(5.6 out of 10)
|Number of Jobs:||45,000|
|This Job is Ranked in|
|Best Business Jobs||#18|
|The 100 Best Jobs||#74|
The big difference between a real estate agent and a real estate broker: Brokers are licensed to manage their own businesses, and agents are not. But even though real estate agents work under brokers, their jobs are similar. Brokers and agents help clients sell their homes as well as buy homes. It's possible for people to buy or sell their home without using a professional, but a real estate agent can make the process a lot easier. By advising clients on prices, mortgages, and market conditions, an agent instructs sellers on how to price their house accurately and present the property in the best light. Agents guide buyers toward the home that best fits their needs by generating a list of properties for sale, accompanying the client to see the properties, and negotiating an offer with the seller. Real estate agents must be knowledgeable of the communities in their area, particularly in the facets that matter most to people: schools, safety, job opportunities, healthcare, and activities.
The Bureau of Labor Statistics (BLS) projects 12.2 percent job growth for real estate sales agents between 2010 and 2020, which is about as fast as average. During that time period, an additional 52,500 jobs will need to be filled.
According to the BLS, in 2011, real estate agents earned a median average salary of $39,070. The best-paid earned about $92,860, while the lowest-paid earned approximately $20,200. The highest earners worked in the metropolitan areas of Santa Barbara, Calif., Chicago, and Syracuse, N.Y.
All real estate agents must be licensed. To obtain a license, prospective agents must be 18 years or older, possess a high school diploma, and pass a written exam administered by the state. In addition, a college or graduate degree in finance, business administration, statistics, economics, or even law can help prospective agents get ahead in the profession. The National Association of Realtors also sponsors courses that touch on the basic financial and legal aspects of real estate. But education isn't the only deciding factor: Brokers generally look for applicants who exhibit a neat appearance and a pleasant personality. Good judgment, honesty, and enthusiasm for the job will help attract new clients to the firm.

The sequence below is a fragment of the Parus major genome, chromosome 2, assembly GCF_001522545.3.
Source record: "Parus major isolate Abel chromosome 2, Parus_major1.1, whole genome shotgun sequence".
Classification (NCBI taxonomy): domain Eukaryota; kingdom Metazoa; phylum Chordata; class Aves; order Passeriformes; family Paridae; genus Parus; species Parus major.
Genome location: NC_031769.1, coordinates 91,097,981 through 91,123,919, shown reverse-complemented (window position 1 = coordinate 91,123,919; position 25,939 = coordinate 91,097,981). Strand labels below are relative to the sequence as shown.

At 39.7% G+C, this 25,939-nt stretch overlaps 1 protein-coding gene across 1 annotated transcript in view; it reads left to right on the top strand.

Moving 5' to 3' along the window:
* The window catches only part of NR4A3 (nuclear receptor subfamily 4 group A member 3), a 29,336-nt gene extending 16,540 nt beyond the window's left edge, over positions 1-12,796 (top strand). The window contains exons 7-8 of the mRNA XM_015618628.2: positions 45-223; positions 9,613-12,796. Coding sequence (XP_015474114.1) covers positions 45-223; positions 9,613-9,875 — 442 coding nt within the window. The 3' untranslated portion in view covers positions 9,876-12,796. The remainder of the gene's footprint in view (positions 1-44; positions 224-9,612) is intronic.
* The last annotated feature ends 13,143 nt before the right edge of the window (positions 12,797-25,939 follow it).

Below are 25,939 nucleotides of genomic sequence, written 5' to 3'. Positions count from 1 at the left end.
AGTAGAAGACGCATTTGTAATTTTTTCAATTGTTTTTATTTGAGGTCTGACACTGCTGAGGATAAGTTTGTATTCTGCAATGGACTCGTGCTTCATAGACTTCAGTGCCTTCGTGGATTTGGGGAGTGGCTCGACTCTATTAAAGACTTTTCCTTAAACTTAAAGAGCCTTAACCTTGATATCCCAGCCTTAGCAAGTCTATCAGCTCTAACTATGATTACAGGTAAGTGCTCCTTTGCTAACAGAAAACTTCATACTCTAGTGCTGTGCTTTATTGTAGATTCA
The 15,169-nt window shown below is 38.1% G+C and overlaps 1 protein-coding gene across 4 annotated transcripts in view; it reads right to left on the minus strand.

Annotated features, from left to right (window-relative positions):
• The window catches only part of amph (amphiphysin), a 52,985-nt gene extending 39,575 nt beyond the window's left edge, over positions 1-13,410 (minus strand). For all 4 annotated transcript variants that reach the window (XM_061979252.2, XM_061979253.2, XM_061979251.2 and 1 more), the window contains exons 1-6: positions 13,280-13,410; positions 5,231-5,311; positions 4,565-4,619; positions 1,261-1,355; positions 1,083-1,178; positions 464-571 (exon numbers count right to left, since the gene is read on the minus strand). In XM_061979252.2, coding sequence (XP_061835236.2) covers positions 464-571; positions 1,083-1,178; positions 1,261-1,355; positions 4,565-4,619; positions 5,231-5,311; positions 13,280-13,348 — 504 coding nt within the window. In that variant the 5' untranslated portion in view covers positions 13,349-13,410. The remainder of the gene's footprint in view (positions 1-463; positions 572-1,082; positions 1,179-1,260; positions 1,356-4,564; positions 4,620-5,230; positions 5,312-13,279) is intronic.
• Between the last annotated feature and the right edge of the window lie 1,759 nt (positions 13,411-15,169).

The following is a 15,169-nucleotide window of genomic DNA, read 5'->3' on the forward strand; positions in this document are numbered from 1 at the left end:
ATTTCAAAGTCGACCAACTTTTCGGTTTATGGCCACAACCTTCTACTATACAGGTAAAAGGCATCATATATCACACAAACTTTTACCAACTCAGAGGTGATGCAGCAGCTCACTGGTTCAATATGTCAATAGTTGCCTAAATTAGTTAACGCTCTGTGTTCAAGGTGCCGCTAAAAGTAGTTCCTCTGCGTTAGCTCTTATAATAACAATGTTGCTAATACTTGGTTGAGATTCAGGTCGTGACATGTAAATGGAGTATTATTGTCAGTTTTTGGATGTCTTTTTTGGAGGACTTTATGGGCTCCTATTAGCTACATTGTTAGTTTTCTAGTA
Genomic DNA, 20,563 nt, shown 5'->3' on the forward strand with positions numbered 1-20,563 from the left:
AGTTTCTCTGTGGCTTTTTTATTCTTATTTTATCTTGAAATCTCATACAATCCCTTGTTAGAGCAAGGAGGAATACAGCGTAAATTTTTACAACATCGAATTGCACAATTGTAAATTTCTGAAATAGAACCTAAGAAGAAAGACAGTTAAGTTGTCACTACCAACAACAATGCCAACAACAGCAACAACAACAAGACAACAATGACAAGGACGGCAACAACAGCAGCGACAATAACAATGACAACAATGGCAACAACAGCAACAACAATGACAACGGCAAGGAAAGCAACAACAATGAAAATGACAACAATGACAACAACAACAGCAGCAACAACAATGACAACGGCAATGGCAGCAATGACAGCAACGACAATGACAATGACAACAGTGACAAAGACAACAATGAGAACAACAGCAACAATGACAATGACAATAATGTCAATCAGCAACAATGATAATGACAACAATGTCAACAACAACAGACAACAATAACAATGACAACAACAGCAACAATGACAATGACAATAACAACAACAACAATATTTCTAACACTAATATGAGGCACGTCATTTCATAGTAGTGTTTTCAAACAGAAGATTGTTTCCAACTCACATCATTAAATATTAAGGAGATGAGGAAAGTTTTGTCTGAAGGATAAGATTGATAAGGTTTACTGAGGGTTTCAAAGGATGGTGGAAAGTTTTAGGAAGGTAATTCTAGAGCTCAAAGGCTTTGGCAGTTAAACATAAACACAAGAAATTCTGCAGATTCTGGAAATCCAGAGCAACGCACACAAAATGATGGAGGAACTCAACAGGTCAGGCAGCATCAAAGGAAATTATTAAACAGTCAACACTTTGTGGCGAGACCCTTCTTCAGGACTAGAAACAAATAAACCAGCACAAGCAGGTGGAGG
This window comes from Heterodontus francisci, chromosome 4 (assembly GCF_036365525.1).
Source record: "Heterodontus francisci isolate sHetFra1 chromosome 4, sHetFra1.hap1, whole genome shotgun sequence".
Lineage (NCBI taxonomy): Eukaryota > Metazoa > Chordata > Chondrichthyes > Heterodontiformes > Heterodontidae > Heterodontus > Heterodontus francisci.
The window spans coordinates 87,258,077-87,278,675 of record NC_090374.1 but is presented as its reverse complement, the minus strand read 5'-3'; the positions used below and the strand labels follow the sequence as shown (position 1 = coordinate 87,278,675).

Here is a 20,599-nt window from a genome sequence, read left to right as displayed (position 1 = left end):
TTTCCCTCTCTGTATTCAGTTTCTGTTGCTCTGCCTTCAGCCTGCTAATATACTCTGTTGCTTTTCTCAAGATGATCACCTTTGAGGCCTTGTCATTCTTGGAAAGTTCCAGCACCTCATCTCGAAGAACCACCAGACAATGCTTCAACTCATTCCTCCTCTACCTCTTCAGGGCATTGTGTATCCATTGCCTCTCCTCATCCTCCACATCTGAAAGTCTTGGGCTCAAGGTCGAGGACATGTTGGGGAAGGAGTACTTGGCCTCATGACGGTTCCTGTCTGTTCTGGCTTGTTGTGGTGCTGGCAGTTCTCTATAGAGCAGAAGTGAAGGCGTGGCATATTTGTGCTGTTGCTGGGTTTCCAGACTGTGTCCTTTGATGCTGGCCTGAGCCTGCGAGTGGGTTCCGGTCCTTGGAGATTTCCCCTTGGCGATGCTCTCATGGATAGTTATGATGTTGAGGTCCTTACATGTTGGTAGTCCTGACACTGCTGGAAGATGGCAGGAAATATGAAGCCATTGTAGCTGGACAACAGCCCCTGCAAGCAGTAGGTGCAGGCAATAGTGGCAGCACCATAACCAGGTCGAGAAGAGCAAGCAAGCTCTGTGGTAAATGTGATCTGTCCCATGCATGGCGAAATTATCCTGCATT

Mo Veissi, president of the National Association of Realtors (NAR), says commission should be the last thing on the mind of an aspiring real estate agent. He says education comes first: "Without that education upfront, you limit yourself initially." Veissi recommends using the NAR as a viable resource for further learning, as the NAR features an extensive library that’s free for members. He also suggests taking courses at state and local associations, as they will be more specific about laws and regulations. "You've got a three-tier level of education available, which is more than most other professions," Veissi says. He also recommends using other real estate agents and brokers as mentors: "People within this business are willing to help you along, even though they are your competition." On top of education, Veissi says employers are looking for applicants with some background in sales, who exhibit excellent people skills, and who are fully committed to the profession. "A good real estate agent must be willing to accept both the stress and the rewards of sales," he says. "Anyone who interviews you wants to know that you want to be successful."
|Upward Mobility||Above Average|
Last updated by Daniel Bortz.